Texas A&M’s new pool is open for business. The new 8-lane, 25-yard fixed wall pool may not measure up in terms of impressiveness to the student rec center’s primary natatorium, which hosted both the men’s and women’s NCAA Championships in 2009, it will provide much-needed relief of lane space for the school.
The provides plenty of natural light and is in a separately-housed building from the primary natatorium. It gives A&M now 4 functioning pools on campus:
- 8 lane, 25-yard fixed-wall pool
- 8 lane, 50-meter pool, bulkheads (SCY or LCM)
- 25-meter diving well
- outdoor 25-yard training/therapy pool
- Indoor 20-yard five-lane instructional pool.
Even with a ton of pool space already, there were tons of conflicts at the A&M natatorium. Besides the varsity swimming teams, whose men’s and women’s programs finished 16th and 3rd at last year’s NCAA Championships, the pools also host training classes for the school’s large ROTC program, club water polo and swimming programs, intramural sports, physical education classes, sectional championships, club meets, and student enrichment courses like scuba diving. That doesn’t include the 66,425 on-campus students. In any given year, it is one of the top 3 largest campuses in the United States.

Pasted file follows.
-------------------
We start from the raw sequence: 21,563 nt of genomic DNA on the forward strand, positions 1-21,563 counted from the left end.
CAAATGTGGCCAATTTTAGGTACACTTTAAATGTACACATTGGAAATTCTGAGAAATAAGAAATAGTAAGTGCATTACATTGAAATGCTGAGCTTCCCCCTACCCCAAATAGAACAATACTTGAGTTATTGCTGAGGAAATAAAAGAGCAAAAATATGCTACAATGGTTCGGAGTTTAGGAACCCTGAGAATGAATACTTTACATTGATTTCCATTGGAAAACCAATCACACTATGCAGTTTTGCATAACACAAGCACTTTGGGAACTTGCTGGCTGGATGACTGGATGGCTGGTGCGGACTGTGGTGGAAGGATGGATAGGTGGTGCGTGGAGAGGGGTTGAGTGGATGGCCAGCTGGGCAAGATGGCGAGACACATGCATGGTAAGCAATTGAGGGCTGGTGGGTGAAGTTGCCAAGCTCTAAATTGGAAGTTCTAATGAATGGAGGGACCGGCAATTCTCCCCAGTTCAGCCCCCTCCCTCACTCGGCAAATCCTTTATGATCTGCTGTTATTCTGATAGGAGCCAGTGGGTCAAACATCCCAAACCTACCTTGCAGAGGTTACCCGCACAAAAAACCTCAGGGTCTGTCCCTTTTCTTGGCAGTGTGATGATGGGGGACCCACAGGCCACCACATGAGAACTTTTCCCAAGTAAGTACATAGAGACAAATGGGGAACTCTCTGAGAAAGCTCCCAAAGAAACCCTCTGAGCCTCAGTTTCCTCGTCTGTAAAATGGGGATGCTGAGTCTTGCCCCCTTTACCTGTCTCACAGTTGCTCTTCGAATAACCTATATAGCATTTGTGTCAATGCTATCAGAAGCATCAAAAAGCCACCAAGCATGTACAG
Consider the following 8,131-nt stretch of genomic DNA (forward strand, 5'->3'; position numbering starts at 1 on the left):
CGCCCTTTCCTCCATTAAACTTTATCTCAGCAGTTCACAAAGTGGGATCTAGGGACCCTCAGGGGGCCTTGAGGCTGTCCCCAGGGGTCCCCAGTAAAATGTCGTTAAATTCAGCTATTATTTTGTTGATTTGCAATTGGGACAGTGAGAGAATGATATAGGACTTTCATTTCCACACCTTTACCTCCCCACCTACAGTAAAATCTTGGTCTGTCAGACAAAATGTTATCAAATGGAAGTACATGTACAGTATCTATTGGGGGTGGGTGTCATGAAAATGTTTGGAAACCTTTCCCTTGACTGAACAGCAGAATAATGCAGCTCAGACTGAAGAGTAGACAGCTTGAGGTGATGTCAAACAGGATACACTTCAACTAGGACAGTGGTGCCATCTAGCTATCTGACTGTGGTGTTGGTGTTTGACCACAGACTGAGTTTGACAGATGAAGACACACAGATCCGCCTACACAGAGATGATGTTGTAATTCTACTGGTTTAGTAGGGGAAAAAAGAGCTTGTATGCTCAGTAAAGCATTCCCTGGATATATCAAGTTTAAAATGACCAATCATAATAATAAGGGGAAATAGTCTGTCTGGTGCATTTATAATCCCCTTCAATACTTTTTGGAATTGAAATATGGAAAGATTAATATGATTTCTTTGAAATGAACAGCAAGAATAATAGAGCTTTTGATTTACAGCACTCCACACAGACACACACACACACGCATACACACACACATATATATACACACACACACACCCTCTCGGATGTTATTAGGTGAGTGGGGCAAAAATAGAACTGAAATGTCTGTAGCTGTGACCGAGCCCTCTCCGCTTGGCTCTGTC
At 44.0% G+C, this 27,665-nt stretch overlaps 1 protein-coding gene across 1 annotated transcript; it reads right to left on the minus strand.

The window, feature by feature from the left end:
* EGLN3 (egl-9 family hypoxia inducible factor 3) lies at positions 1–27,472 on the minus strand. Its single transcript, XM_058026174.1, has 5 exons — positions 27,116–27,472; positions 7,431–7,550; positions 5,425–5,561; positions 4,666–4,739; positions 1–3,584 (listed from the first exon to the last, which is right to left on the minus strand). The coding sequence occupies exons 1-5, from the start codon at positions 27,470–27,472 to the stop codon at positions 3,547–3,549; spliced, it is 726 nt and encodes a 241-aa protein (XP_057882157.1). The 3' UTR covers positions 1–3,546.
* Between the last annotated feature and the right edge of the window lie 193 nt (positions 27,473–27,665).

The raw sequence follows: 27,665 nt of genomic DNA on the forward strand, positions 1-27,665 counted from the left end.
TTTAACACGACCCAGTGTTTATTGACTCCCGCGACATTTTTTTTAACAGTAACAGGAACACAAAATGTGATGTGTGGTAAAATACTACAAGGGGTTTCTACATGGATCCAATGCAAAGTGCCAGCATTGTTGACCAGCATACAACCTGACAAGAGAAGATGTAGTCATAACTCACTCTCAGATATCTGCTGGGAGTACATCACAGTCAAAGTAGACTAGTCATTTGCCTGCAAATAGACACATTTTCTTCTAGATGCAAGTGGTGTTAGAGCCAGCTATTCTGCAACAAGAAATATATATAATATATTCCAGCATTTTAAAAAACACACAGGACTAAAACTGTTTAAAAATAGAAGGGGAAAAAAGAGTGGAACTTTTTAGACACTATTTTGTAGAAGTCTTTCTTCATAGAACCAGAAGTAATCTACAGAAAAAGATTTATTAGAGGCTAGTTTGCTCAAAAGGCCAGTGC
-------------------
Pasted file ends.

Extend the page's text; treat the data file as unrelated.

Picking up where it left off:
The new pool is shallow, and doesn’t have blocks, but still will serve as vital water space when the school is hosting big meets.
“When we host a big meet like SECs or the NCAA Championships, we displace a lot of groups that use the pool,” Recreational Sports senior associate director Rick Hall said. “Rec swimmers, kinesiology classes, clubs like our water polo club.” The new pool is aimed at providing a space for those groups without taking pool time away from the competitive swimmers.”
The pool, which was part of a $33.5 million upgrade to the school’s rec center, is estimated to have cost around $4 million. Also attached to the project was refurbishment of the two bulkheads in the primary 50 meter pool.
The school is one of many looking for inexpensive ways to relieve congestion in their primary competition pools. Facilities like this and the one built at LSU, while not ideal for elite competitive racing, provide a viable, inexpensive alternative to meet the needs of their populations without pricing their varsity teams out of the water to cover costs.